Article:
Friday, June 11, 2010

Why Attrition in High School Ministry?

Yesterday afternoon I stepped into my executive pastor's office to say hi. Now, you need to understand that Steve is unlike any executive pastor I've ever met, heck, Steve is unlike any person I've met. He's passionate, aggressive, gentle (most the time), a servant and values out of the box thinking. All of this wrapped up with a shaved head and a huge heart.

As we were pontificating about ministry (good word, hugh) he asked a question that has me thinking. "Does anyone know how to do ministry to juniors and seniors"? Of course in my mind I'm thinking, well yes, I'm standing right here.

In reality our ministry has gone through major transition over the last 3 years. This transition has really hurt our ability to serve upper classmen. We're rebuilding.

Most student ministries struggle to influence students after they get their drivers license. We've heard a lot of statistics about young adults leaving the church, I believe they're leaving the church much earlier than college, they leave church when they're still in high school.

So why don't they hang around? Why do we typically have great attrition when students get older. Here's some thoughts.

They have greater freedom...

When they get car keys they all of a sudden have more options of how to spend their time. Also parents may stop making their kids come to church as they get older. In reality, when kids have keys they can vote about how they value the student ministry. Many of them vote "no".

They have greater responsibility...

You know the drill, jobs, sports, band, drama, college prep. All these opportunities get loyalty from upper classmen, and they should. The question is, why doesn't the church receive the same loyalty from students?

They have greater interests...

As students begin to see the world differently their interests sometimes mature. The church typically doesn't give context for them to develop and serve in a way that impacts the world around them. Students at some point think the church is irrelevant and they go elsewhere to have impact.

Some seem to have the view that if the church can get students through the high school years without getting pregnant smoking pot or getting drunk, the church has done a good job. If parents don't have to twist the arm of their kids to come to church that's a huge plus.

Shouldn't high school ministry be more than that? In the next couple of days I want to share some thoughts on how to keep high school students in the game.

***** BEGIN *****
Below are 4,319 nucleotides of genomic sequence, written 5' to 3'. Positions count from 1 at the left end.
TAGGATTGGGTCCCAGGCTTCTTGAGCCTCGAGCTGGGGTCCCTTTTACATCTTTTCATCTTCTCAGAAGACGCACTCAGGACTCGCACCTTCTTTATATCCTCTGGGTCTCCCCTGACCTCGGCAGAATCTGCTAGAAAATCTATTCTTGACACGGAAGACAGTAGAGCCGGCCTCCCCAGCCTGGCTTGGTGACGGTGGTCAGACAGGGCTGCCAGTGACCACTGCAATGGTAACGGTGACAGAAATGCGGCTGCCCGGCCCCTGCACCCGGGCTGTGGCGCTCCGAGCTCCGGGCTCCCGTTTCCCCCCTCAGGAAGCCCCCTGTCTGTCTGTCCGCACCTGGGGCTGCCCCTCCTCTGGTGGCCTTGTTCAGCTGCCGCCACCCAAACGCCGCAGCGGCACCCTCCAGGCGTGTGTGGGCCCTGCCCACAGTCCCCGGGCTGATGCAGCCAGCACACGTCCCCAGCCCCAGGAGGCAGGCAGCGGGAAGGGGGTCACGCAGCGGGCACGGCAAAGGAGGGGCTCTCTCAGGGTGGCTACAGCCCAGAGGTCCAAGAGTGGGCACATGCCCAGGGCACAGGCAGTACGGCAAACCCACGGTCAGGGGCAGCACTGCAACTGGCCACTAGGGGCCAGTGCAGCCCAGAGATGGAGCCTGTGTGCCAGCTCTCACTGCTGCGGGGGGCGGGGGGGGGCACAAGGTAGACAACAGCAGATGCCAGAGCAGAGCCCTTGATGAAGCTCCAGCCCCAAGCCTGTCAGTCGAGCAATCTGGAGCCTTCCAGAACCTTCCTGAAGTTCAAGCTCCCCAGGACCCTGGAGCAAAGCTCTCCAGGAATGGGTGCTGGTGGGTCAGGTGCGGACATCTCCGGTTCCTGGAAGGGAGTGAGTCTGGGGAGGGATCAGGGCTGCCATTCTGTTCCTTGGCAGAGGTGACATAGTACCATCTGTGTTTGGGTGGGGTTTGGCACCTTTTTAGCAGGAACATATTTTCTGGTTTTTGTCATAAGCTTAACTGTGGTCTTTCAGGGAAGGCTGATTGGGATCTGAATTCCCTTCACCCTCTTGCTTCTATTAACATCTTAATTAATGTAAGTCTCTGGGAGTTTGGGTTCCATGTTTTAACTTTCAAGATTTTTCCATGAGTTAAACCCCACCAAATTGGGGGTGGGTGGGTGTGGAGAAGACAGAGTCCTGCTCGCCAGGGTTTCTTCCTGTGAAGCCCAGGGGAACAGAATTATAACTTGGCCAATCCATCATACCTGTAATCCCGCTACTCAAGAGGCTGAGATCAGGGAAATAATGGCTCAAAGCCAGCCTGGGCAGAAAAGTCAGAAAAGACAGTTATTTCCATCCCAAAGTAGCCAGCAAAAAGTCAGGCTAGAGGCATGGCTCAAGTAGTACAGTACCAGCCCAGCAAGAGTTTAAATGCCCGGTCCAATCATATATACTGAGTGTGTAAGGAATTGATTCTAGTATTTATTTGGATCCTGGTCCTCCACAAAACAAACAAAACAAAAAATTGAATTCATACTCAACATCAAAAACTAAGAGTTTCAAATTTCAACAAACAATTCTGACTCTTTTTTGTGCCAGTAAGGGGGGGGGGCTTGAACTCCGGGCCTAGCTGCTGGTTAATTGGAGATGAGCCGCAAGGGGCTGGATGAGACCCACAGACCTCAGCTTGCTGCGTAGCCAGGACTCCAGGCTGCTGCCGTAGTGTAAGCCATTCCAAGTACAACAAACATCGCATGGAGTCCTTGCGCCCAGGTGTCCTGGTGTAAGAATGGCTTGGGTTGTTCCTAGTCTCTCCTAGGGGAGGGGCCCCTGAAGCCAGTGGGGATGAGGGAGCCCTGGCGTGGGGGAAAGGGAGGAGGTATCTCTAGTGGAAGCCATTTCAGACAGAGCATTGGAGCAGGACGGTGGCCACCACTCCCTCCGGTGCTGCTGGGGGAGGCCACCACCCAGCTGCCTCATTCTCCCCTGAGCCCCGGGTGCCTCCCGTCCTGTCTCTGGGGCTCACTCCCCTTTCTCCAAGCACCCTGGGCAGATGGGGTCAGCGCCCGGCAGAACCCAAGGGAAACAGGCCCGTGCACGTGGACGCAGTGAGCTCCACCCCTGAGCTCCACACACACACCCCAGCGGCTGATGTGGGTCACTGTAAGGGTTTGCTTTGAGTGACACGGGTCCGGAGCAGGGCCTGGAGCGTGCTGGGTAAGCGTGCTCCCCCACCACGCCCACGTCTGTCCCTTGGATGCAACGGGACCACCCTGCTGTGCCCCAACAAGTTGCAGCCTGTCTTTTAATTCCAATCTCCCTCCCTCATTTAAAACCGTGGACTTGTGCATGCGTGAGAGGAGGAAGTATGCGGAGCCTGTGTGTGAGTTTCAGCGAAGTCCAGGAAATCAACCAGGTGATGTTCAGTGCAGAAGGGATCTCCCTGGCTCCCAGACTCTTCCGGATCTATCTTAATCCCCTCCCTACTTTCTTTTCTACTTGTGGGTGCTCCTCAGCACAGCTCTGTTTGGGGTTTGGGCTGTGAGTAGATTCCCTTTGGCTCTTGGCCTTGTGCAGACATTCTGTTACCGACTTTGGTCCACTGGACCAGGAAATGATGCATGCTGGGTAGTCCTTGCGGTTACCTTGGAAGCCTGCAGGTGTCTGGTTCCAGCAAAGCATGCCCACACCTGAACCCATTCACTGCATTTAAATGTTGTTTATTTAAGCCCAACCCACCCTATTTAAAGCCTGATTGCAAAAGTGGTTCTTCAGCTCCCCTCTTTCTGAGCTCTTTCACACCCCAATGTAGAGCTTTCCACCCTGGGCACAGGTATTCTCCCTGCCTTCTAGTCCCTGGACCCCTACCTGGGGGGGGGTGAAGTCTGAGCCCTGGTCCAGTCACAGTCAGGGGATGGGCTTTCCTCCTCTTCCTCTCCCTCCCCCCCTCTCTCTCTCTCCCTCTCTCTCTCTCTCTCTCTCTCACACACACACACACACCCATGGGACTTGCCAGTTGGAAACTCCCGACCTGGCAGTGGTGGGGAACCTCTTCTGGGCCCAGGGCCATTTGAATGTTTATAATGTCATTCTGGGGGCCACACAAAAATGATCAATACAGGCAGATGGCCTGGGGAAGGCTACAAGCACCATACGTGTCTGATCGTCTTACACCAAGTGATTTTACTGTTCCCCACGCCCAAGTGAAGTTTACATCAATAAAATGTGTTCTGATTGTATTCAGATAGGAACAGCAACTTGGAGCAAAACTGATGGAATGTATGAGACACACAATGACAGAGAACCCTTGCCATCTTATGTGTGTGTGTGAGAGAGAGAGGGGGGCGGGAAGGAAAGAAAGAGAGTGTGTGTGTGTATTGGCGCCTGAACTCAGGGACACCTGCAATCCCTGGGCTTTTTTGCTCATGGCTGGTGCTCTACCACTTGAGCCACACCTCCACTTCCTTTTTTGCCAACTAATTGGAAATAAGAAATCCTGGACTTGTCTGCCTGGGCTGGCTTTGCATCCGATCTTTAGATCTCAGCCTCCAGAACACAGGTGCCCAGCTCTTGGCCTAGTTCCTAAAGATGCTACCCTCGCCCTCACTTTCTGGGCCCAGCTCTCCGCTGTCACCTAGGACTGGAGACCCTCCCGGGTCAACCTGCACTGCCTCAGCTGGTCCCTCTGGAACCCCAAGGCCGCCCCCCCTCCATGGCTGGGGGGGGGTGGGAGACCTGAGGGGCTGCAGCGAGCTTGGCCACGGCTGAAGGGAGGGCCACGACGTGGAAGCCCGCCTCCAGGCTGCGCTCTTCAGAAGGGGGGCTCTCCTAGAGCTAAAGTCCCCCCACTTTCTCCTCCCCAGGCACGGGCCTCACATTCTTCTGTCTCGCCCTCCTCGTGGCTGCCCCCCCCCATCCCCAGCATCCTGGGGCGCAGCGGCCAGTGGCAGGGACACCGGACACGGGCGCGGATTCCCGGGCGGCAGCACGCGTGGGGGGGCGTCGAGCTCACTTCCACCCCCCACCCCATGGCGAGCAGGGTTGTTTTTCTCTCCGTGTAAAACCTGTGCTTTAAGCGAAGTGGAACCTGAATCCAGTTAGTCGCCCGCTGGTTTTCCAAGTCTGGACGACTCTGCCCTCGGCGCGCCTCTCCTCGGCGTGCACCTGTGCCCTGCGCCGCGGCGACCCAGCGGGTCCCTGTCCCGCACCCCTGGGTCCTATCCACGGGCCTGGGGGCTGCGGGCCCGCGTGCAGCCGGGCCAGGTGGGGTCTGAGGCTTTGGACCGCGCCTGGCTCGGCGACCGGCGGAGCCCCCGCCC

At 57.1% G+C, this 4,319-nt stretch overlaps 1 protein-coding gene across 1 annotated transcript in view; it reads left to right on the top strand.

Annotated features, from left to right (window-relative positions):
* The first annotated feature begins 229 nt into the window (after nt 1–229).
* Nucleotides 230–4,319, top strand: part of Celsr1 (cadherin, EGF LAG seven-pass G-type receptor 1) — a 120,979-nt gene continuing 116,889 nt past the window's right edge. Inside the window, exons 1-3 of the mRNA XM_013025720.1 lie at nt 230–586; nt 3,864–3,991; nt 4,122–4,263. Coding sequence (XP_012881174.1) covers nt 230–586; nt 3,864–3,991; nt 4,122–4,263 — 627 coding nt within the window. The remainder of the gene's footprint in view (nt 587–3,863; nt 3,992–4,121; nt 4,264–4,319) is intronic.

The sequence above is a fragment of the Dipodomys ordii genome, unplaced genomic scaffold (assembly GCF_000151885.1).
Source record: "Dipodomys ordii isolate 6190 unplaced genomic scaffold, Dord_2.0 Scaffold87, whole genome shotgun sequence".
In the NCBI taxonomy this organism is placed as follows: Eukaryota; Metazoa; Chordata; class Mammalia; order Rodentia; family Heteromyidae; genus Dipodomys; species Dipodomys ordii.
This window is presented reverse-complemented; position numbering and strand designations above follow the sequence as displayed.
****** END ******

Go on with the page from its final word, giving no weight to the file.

BUT before, what are other reasons we loose high school students as they get older?


  1. I think one of the reasons we lose students is that they aren't integrated into the life of the whole church and after two years in youth group they've been there and done that and now there are annoying younger kids around. . . it seems to me that youth ministry should be at it's most VIBRANT as we prepare young people to take responsibility for their own spiritual health. The most important junior/senior year programming should be helping students look at the various ways to find a place to connect after high school, whether that's at a campus ministry setting, within the home congregation or in another congregation and/or another town.

    Trips to the water park and lock-ins have run their course by this point. Whether they are capable of articulating it or not, these kids are in a transitional and sometimes scary part of life and will welcome suggestions and opportunities to explore.

  2. Yes! It's kind of like that old saying, "give a man a fish you feed him for a day..."

    And, I know that for sure lock in's have run their course in my life. I made a vow with God 8 years ago that I wouldn't attend a lock in for the whole night. My old body can't take it.

  3. well we can't provide them with sex or beer, so......

  4. the dilemma is part theirs and part ours.
    competition for a students time and attention grows exponentially as their high school career progresses. we blame them for not showing up.

    i guess the balancing act requires us to create an attractive ministry (not simply showy,but it does have to be relevent) ; to be intentional about developing a sense of community that makes them feel close, even when they are not physically present; and to provide discipling opportunities (study and service) for those who are looking for that deeper relationship.

    the challenge for all that is making it available, and not tring to "press fit" all students into one schedule (our schedule)

    one last thought... no youth pastor/director can do this alone.
    adult volunteers are necessary to expand the availability, but their real value comes from establishing relationships with the students that can continue beyond highschool graduation.

  5. Hey Doug,

    Thanks so much for the comments. You make some great points especially the one about adult volunteers.

    As always relationship is the key.